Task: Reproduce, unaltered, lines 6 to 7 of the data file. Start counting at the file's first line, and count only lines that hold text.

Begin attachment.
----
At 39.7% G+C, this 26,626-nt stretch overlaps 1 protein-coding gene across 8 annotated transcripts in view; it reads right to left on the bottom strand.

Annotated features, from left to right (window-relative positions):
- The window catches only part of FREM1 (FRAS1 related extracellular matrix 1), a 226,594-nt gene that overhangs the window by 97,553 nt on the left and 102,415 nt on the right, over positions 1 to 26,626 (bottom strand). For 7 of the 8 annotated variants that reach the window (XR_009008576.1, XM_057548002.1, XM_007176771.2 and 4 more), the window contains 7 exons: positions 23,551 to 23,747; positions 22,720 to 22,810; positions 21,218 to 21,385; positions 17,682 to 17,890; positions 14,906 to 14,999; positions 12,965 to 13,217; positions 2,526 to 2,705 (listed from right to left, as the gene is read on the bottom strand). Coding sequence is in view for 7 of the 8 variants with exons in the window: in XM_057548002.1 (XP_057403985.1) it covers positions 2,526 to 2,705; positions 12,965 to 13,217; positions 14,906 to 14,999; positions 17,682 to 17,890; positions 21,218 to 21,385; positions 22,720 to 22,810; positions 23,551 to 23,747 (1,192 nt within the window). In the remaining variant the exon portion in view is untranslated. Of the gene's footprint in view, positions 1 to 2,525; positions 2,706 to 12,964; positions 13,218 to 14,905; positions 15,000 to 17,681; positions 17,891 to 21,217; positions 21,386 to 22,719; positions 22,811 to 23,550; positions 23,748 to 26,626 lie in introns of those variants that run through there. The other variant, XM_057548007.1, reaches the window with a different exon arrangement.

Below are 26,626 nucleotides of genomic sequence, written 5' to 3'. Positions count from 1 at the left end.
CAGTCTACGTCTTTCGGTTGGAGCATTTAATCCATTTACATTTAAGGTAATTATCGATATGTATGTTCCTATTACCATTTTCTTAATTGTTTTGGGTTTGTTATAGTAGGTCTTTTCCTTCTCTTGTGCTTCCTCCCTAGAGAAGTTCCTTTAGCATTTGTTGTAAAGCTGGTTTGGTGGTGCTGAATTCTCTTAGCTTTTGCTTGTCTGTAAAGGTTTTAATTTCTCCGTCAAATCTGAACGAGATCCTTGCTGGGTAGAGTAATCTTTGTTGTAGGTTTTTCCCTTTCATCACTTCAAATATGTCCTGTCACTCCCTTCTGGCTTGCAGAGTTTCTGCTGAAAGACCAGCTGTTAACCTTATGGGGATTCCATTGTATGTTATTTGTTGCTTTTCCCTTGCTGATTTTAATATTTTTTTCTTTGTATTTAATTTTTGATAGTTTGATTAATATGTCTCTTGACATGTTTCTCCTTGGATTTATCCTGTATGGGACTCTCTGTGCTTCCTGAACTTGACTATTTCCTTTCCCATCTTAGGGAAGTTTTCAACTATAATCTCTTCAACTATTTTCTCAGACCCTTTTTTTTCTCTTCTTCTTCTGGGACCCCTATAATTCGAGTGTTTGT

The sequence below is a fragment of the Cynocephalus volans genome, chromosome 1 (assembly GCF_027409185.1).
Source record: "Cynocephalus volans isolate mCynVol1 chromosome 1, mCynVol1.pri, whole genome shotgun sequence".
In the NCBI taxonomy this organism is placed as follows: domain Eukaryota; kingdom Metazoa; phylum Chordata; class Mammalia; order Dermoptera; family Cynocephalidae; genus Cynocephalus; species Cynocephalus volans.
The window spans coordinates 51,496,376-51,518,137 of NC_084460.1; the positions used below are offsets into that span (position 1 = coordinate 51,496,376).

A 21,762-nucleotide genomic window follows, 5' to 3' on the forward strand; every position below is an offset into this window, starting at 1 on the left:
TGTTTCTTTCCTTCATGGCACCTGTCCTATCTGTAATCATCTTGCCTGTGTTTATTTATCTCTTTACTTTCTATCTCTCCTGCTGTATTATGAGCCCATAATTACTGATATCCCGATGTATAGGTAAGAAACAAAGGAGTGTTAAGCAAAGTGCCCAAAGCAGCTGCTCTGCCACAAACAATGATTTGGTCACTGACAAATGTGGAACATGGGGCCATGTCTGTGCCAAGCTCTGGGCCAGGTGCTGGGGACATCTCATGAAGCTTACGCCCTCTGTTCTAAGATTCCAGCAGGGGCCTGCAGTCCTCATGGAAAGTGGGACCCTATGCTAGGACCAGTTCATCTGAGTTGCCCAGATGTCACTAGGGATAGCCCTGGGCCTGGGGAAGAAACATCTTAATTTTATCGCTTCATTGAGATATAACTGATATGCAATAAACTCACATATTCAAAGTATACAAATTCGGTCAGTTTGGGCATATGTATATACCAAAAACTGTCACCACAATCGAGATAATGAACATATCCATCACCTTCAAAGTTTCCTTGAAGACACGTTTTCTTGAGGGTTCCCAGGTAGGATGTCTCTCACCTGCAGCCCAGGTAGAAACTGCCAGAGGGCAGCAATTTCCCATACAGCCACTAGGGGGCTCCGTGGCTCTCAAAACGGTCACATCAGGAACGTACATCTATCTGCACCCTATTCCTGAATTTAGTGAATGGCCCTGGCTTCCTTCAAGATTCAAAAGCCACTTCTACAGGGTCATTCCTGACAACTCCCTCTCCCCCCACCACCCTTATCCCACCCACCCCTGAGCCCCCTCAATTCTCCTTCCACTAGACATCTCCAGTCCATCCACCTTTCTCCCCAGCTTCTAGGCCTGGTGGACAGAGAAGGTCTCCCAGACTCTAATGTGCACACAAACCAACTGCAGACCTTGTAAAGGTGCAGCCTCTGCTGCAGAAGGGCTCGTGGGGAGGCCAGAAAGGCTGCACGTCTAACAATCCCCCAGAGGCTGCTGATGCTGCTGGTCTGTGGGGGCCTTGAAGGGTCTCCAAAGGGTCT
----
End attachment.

The sequence below is a fragment of the Cynocephalus volans genome, chromosome 1 (assembly GCF_027409185.1).
Source record: "Cynocephalus volans isolate mCynVol1 chromosome 1, mCynVol1.pri, whole genome shotgun sequence".